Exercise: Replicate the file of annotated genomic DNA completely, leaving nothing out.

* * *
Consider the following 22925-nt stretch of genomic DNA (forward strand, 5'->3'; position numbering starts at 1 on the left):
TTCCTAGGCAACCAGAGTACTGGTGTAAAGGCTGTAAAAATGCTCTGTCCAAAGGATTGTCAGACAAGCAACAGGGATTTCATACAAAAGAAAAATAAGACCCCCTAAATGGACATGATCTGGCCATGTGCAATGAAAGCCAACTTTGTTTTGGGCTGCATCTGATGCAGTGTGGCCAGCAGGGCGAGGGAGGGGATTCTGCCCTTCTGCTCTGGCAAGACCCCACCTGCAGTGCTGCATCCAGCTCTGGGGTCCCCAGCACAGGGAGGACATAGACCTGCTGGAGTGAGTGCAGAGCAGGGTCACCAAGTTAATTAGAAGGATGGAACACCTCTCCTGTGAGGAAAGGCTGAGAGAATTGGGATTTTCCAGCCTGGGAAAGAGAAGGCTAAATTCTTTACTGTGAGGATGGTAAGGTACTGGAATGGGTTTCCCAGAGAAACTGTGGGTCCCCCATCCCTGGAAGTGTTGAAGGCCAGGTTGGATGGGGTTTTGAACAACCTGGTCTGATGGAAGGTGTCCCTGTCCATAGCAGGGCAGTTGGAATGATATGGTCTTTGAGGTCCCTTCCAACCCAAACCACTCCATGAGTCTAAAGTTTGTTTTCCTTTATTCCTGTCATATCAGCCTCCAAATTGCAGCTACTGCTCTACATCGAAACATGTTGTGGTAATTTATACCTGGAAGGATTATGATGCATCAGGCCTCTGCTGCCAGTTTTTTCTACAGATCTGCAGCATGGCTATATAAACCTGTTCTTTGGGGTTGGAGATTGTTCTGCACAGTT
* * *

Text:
Consider the following 22925-nt stretch of genomic DNA (forward strand, 5'->3'; position numbering starts at 1 on the left):
TTCCTAGGCAACCAGAGTACTGGTGTAAAGGCTGTAAAAATGCTCTGTCCAAAGGATTGTCAGACAAGCAACAGGGATTTCATACAAAAGAAAAATAAGACCCCCTAAATGGACATGATCTGGCCATGTGCAATGAAAGCCAACTTTGTTTTGGGCTGCATCTGATGCAGTGTGGCCAGCAGGGCGAGGGAGGGGATTCTGCCCTTCTGCTCTGGCAAGACCCCACCTGCAGTGCTGCATCCAGCTCTGGGGTCCCCAGCACAGGGAGGACATAGACCTGCTGGAGTGAGTGCAGAGCAGGGTCACCAAGTTAATTAGAAGGATGGAACACCTCTCCTGTGAGGAAAGGCTGAGAGAATTGGGATTTTCCAGCCTGGGAAAGAGAAGGCTAAATTCTTTACTGTGAGGATGGTAAGGTACTGGAATGGGTTTCCCAGAGAAACTGTGGGTCCCCCATCCCTGGAAGTGTTGAAGGCCAGGTTGGATGGGGTTTTGAACAACCTGGTCTGATGGAAGGTGTCCCTGTCCATAGCAGGGCAGTTGGAATGATATGGTCTTTGAGGTCCCTTCCAACCCAAACCACTCCATGAGTCTAAAGTTTGTTTTCCTTTATTCCTGTCATATCAGCCTCCAAATTGCAGCTACTGCTCTACATCGAAACATGTTGTGGTAATTTATACCTGGAAGGATTATGATGCATCAGGCCTCTGCTGCCAGTTTTTTCTACAGATCTGCAGCATGGCTATATAAACCTGTTCTTTGGGGTTGGAGATTGTTCTGCACAGTT